The first round of seeding took place in March when it was still quite chilly, thus we covered the seeds and young sprouts in clear plastic to warm up the earth and their growth environment. The plastic is removed once the plants grow and the temperature rises. Usually, from seeding to ripening takes three months. We know it’s time to harvest when the green acorn shell sports a yellow stain. Upon harvesting, the squash keep for two months (more or less) and its best not to store them in refrigeration. These acorn beauties, joined by their girlfriends appearing soon in your boxes, will be a lovely sight to place in a bowl and adorn your kitchen table or counter.

The acorn squash’s skin is less moist than regular squash, and it has a sweet and nutty taste, which gave it the brilliant name “acorn squash.” Due to its sweetness, it goes very well with salty flavors as well – olive oil, salt, pepper and herbs, as well as sweet flavors – a gentle brush of honey or date honey. The cracks lining the fruit make it somewhat difficult to peel, but the good news is that you really do not have to! It tastes great in its shell. And if you still need to eat this squash shell-less, remove the shell only after baking or cooking when it’s so much easier to slip off.

Vegetable marrow, golden macaroni, spaghetti marrow, spaghetti squash, and vegetable spaghetti — all names for one of the most distinctive squash we grow. Its uniqueness is expressed by the fact that after cooking, its flesh can be ferreted out with a fork, and then comes the magic: the cooked flesh separates into thin “noodles,” not unlike very thin spaghetti. Their flavor is a cross between a pumpkin and a squash, not as sweet as a pumpkin or butternut, but sweeter than zucchini. This is why the “spaghetti noodles” can be eaten just like you would eat pasta: with tomato sauce, olive oil and herbs, pesto, Parmesan (preferably not a heavy Bolognese), etc.

All spaghetti squash recipes start with the same instructions: First cook, steam or bake till the flesh softens (to the point a fork penetrates easily), then wait 15 minutes till it cools enough to comfortably handle. (Spaghetti squash is really hot when it comes out of the oven or pot. But that’s nothing compared to how really, really hot it gets inside when baked or cooked whole. Do be careful).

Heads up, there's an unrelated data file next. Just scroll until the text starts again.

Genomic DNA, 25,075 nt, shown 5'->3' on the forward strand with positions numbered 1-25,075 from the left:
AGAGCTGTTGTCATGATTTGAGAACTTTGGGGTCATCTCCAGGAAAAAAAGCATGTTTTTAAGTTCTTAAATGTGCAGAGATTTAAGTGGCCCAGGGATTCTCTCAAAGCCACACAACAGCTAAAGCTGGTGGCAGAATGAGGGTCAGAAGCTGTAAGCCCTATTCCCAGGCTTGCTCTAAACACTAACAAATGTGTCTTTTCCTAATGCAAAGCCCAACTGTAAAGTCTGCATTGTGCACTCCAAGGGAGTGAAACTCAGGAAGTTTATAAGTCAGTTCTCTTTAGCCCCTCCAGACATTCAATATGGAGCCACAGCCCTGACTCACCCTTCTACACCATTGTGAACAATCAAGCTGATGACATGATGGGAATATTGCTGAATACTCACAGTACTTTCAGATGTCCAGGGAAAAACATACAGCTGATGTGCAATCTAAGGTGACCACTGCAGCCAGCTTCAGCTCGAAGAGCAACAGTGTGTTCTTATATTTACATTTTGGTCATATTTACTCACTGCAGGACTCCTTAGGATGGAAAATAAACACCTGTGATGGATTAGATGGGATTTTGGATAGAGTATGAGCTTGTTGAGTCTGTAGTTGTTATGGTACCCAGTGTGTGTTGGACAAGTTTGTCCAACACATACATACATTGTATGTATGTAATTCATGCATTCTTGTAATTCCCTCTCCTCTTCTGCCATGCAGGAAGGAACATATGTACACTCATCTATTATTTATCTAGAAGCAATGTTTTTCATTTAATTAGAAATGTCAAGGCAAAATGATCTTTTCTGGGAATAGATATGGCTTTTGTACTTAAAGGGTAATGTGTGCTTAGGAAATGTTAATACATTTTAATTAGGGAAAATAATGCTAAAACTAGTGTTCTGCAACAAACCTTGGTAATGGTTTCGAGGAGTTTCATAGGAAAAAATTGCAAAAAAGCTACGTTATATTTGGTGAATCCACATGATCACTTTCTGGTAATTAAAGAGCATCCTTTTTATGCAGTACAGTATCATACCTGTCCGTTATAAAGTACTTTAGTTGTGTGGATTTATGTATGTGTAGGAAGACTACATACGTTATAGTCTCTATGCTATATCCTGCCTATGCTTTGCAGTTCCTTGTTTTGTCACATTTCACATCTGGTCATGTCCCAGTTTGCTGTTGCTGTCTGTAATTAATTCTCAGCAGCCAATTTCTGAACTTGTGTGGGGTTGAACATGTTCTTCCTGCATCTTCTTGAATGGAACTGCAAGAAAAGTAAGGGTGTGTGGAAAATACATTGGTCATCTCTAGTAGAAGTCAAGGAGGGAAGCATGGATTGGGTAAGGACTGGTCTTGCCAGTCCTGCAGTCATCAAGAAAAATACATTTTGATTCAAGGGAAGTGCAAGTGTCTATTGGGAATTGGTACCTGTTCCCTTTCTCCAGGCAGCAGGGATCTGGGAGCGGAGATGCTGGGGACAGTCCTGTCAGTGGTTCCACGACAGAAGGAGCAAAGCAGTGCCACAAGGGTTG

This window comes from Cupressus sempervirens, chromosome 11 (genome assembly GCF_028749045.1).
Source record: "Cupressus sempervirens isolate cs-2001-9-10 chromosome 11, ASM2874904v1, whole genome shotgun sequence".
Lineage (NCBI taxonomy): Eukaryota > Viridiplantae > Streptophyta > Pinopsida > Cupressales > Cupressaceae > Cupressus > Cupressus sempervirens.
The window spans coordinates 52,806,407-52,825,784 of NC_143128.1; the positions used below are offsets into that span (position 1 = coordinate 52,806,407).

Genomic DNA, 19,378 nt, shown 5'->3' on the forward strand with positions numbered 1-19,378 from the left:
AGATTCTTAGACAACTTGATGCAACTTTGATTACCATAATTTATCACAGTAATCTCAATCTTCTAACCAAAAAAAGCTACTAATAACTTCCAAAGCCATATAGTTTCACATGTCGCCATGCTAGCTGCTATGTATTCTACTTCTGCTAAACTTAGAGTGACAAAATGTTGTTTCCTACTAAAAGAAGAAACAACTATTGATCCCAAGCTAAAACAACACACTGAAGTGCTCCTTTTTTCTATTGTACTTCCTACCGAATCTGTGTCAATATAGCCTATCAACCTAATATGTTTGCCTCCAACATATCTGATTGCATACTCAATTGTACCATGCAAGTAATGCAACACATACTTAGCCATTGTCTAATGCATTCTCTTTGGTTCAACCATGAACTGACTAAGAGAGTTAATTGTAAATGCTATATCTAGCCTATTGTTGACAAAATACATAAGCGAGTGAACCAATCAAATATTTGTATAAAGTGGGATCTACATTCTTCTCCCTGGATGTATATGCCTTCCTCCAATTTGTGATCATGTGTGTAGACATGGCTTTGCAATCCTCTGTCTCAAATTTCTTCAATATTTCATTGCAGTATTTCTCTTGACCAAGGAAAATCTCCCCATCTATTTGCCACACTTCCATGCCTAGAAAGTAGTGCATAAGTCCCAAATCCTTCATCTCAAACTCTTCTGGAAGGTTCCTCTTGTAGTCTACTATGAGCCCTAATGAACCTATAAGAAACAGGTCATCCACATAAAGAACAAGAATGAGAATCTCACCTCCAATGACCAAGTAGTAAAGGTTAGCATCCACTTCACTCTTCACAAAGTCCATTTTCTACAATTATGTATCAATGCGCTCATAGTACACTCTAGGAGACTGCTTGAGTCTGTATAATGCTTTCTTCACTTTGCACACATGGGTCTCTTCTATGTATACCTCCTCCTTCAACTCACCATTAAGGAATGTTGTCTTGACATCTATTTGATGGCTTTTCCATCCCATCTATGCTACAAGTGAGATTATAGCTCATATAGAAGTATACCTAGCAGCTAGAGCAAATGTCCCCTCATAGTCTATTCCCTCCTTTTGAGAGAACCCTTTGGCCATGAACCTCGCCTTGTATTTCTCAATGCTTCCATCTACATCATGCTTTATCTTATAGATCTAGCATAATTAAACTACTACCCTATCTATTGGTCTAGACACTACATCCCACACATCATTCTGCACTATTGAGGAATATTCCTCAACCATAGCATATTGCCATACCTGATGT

Here are a few techniques for basic preparation before you check out the recipes.

  • Baking whole: Puncture the peeling with a fork, pre-heat oven to moderate temperature and bake the vegetable for an hour.
  • Baking in halves: Slice the squash lengthwise (to create two ellipses), remove seeds, heat oven to moderate temperature, and place the squash in a baking dish face down. Bake for one hour.
  • Steaming: Puncture the peeling with a fork, place small amount of water in pot, insert a vegetable steamer tray and bring to a boil. Place squash on the steamer, seal lid tightly, and steam for 30 minutes.
  • Cooking: Bring enough water to cover squash to a boil, then place whole squash inside and cook for around half an hour.
  • Microwaving: Slice the squash lengthwise (forming two ellipses). Remove seeds and place face down in a microwave-safe baking dish. Cover dish and bake for 7-12 minutes.

Once the squash is soft, let it cool. If prepared whole, slice lengthwise and remove seeds. With a fork, gently separate the pulp into thin noodles and place them in a bowl.

Usually, the squash produces a surprisingly large amount of “spaghettini,” much more than you would expect from the looks of the outside. Apparently, sometimes the parts really are greater than the whole…

Make a sauce for your “spaghetti,” such as tomato, pesto, aglio e olio or olive oil and fresh herbs. You can even sprinkle parmesan on it, or simply season and consume with pleasure.

As this unique vegetable has made its way into the realm of haute cuisine, complex gourmet recipes have been added to the repertoire. You can find some in our recipe section, or simply experiment with preparing it in quiches, vegetable fritters, sweet/sour/spicy/Asian/Mid-Eastern seasoning, etc.

The whole squash will keep whole for over a month in a cool place. If cut, cover with plastic food wrap and keep in the fridge for two to three days. Cooked “spaghetti” should be kept in a sealed container for the same amount of time. You can also freeze cooked spaghetti squash dishes by placing them in freezer bags or sealed containers. Before serving, partially defrost and steam for five minutes till it’s warm, but not soggy.

Wishing us all peaceful and quiet days,

From all of us at Chubeza

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WHAT’S IN THIS WEEK’S BOXES?

Tuesday: Zucchini, green leaf lettuce/lettuce hearts, parsley/coriander/dill, onions/garlic, cucumbers, tomatoes, potatoes, beets, carrots, Swiss chard/kale, acorn squash/spaghetti squash/slice of Napoli pumpkin

Large box, in addition: Cabbage/melon/bell peppers, fakus/turnips, New Zealand spinach.

FRUIT BOXES: Green apples, avocados, bananas/lemons,loquats (shesek).

Wednesday: Zucchini, lettuce, parsley/coriander/dill, cabbage/onions, cucumbers, tomatoes, potatoes, beets, Swiss chard/New Zealand spinach, acorn squash/spaghetti squash. Small boxes: carrots/melon.

Large box, in addition: Carrots and melon, slice of Napoli pumpkin/garlic/scallions, bell peppers/fakus.

FRUIT BOXES: Green apples, avocados/nectarines, bananas/lemons,loquats (shesek)